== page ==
SoCal Students Get Past ‘Doxycycline’ and ‘Durbar’ to Advance in Spelling Bee

SoCal Students Get Past ‘Doxycycline’ and ‘Durbar’ to Advance in Spelling Bee

Spellers await the start of their round at the 2024 Scripps National Spelling Bee at the Gaylord National Resort and Convention Center in National Harbor, Md., on May 28, 2024. (Anna Moneymaker/Getty Images)

City News Service

City News Service

5/29/2024

Updated: 5/29/2024

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The Los Angeles and Orange County contestants in the Scripps National Spelling Bee both advanced to the quarterfinals May 28 by correctly spelling two words and answering a vocabulary question.
Oliver Halkett, a sixth-grader who attends The Mirman School in Brentwood, correctly spelled “desiccate,” a verb meaning to dry up, and chose the correct answer to the vocabulary question “Acerbity is?'‘ selecting ”a manner that is harsh, biting or irritated.’’
In the third round, Oliver correctly spelled “doxycycline,” a broad-spectrum tetracycline antibiotic used orally to treat various bacterial infections.
Katelyn Nguyen, a seventh-grader at Helen Stacey Middle School in Huntington Beach, correctly spelled “ubi sunt,” the Latin phrase meaning “of or relating to a type of poetry reflecting on transience and mortality,” and correctly answered the vocabulary question “A schooner is a type of?' by selecting boat.
In the third round, Katelyn correctly spelled “durbar,” a court held by an Indian prince or a formal reception held by an Indian prince or an African ruler.
Oliver qualified for the national bee by winning by the Los Angeles County Regional Spelling Bee in March, correctly spelling “melologue,” a noun meaning “vocal and instrumental music interspersed with spoken declamation,” as the winning word.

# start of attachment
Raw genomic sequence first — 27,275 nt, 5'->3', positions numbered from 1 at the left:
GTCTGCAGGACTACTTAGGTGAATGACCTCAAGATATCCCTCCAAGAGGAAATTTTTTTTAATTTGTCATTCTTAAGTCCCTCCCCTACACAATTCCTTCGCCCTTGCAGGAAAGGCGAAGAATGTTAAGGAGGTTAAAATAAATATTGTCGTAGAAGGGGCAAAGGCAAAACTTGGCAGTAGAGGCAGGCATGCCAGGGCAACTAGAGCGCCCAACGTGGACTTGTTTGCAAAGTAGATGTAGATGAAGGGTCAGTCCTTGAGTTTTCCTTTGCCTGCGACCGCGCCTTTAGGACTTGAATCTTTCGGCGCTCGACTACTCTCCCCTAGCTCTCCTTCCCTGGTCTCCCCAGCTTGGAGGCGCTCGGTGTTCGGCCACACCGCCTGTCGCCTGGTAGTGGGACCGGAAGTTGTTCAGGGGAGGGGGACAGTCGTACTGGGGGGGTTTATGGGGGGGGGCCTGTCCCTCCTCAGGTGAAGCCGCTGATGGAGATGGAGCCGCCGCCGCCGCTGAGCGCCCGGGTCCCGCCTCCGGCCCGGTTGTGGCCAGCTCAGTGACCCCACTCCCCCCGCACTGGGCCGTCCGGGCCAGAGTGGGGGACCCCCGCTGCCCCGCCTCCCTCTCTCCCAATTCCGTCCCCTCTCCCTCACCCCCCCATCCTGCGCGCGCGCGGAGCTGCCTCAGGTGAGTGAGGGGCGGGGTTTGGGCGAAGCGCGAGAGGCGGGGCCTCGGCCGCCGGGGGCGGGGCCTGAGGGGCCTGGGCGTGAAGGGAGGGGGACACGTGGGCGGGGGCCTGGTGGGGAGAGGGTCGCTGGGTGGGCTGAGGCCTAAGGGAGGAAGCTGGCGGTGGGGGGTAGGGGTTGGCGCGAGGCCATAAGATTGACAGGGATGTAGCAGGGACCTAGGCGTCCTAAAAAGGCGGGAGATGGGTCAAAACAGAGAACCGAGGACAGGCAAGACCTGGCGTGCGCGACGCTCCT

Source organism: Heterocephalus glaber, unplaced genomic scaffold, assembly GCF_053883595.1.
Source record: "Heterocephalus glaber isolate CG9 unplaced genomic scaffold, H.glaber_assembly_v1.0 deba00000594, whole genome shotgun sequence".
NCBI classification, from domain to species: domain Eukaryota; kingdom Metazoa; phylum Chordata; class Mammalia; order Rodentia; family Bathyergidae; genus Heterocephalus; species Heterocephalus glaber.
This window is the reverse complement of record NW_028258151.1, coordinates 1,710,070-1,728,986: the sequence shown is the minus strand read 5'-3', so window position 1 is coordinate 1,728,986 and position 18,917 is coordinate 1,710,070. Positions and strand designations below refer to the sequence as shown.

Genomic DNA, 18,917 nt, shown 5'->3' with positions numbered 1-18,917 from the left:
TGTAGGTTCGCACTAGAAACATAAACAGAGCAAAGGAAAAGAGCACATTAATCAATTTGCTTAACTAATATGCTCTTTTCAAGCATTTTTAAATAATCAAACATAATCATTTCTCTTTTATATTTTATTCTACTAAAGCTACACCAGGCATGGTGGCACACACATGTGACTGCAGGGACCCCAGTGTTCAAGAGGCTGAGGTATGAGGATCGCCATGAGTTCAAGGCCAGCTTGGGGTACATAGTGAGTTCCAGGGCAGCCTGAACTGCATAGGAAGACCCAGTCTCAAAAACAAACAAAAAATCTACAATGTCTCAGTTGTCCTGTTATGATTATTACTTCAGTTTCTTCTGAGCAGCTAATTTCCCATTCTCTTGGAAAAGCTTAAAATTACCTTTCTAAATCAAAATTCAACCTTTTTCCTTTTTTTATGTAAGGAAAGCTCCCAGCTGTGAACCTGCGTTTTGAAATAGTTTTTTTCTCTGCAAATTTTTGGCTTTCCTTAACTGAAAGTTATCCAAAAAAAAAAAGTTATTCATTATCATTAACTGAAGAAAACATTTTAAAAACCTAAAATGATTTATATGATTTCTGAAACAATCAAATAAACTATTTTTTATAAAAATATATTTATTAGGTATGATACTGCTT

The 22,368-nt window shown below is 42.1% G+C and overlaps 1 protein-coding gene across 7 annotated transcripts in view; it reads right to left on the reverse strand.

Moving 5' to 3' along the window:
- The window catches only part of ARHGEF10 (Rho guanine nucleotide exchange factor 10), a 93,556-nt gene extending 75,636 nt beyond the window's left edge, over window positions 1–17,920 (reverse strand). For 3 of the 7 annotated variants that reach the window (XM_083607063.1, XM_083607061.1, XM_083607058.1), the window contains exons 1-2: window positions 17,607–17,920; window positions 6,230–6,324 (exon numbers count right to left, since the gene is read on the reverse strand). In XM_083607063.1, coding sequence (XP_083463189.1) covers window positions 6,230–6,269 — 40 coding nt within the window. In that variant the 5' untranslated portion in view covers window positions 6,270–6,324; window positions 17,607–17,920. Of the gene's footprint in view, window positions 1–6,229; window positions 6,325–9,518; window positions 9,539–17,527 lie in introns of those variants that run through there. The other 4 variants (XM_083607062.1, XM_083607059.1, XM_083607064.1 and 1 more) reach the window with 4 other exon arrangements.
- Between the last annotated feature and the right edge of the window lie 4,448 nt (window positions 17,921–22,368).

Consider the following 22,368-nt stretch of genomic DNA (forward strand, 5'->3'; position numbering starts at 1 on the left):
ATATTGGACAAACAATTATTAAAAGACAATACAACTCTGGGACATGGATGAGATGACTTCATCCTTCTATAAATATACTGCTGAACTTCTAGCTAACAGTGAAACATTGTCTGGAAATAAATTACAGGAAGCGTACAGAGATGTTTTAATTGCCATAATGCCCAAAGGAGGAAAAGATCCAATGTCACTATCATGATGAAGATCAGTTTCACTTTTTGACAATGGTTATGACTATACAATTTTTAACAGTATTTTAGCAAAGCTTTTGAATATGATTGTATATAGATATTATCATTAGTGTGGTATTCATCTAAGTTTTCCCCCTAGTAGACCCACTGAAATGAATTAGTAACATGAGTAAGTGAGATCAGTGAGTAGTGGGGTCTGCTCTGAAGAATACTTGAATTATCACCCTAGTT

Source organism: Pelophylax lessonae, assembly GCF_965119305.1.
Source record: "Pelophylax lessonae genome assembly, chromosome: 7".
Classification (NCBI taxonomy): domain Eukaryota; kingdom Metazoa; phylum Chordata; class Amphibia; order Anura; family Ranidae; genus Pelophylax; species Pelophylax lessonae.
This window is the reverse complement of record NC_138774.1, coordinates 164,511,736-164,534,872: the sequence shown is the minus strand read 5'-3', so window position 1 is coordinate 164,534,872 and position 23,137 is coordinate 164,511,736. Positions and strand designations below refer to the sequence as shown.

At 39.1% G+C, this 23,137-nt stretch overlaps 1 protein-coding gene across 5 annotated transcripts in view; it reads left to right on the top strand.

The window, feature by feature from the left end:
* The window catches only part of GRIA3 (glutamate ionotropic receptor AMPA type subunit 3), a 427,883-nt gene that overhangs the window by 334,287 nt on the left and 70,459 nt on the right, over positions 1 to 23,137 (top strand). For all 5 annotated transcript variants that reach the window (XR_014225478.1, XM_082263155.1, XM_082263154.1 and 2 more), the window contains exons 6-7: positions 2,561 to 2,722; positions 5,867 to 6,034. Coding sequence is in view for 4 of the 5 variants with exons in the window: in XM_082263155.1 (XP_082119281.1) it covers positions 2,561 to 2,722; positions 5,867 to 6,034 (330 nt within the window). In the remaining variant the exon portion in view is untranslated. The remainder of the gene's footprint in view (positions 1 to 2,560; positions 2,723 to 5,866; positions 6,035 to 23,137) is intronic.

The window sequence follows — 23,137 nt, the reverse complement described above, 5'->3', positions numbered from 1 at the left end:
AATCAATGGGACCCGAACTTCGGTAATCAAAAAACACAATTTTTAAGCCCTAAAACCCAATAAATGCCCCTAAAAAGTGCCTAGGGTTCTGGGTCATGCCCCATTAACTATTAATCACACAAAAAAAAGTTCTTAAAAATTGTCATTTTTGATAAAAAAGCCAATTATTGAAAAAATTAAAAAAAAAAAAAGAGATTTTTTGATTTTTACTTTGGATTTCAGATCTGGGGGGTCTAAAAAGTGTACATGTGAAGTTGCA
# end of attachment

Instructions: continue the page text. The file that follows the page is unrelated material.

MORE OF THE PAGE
The 12-year-old loves piano, reading, and soccer. His favorite book is “Animal Farm,'' and he loves reading The Economist weekly. He also loves cooking new recipes with his mother.
Katelyn qualified for the national bee by winning the Orange County Spelling Bee in March, correctly spelling “discretionary” as her final word.
Katelyn’s pastimes include playing the piano and practicing martial arts. She has a blue belt in aikido. Her favorite book is “Harry Potter and the Sorcerer’s Stone.'’
Holland Vogel, 14, of Slayton, Minn., high-fives fellow spellers as she walks offstage following her elimination from the 2024 Scripps National Spelling Bee. (Anna Moneymaker/Getty Images)

Holland Vogel, 14, of Slayton, Minn., high-fives fellow spellers as she walks offstage following her elimination from the 2024 Scripps National Spelling Bee. (Anna Moneymaker/Getty Images)

The bee began with a field of 245 spellers from all 50 states, the District of Columbia, Puerto Rico, the U.S. Virgin Islands, Guam, Canada, the Bahamas, Germany and Ghana. The field was the largest since 2019.
Wednesday’s quarterfinals at the Gaylord National Resort & Convention Center in National Harbor, Maryland will be streamed on ION Plus, Bounce XL, Grit Xtra, Laff More and spellingbee.com from 5 a.m. to 10 a.m. Pacific Daylight Time.
The bee is limited to students in eighth grade or below and who were born on Sept. 1, 2008, or later. Contestants for the 96th edition of the national bee range in age from 8 to 15.
The bee will conclude Thursday. The winner will receive $50,000 from the Scripps National Spelling Bee, $2,500 and a reference library from the dictionary publisher Merriam-Webster, $400 in reference works from Encyclopedia Britannica and a three-year membership to Britannica Online Premium, and a $350 prize package from SugarBee Apple, including a SugarBee Apple gift basket and $250 gift card.
No speller from Los Angeles or Orange counties has won the bee.
Spellers look on during their round at the 2024 Scripps National Spelling Bee at the Gaylord National Resort and Convention Center  in National Harbor, Md. (Anna Moneymaker/Getty Images)

Spellers look on during their round at the 2024 Scripps National Spelling Bee at the Gaylord National Resort and Convention Center  in National Harbor, Md. (Anna Moneymaker/Getty Images)

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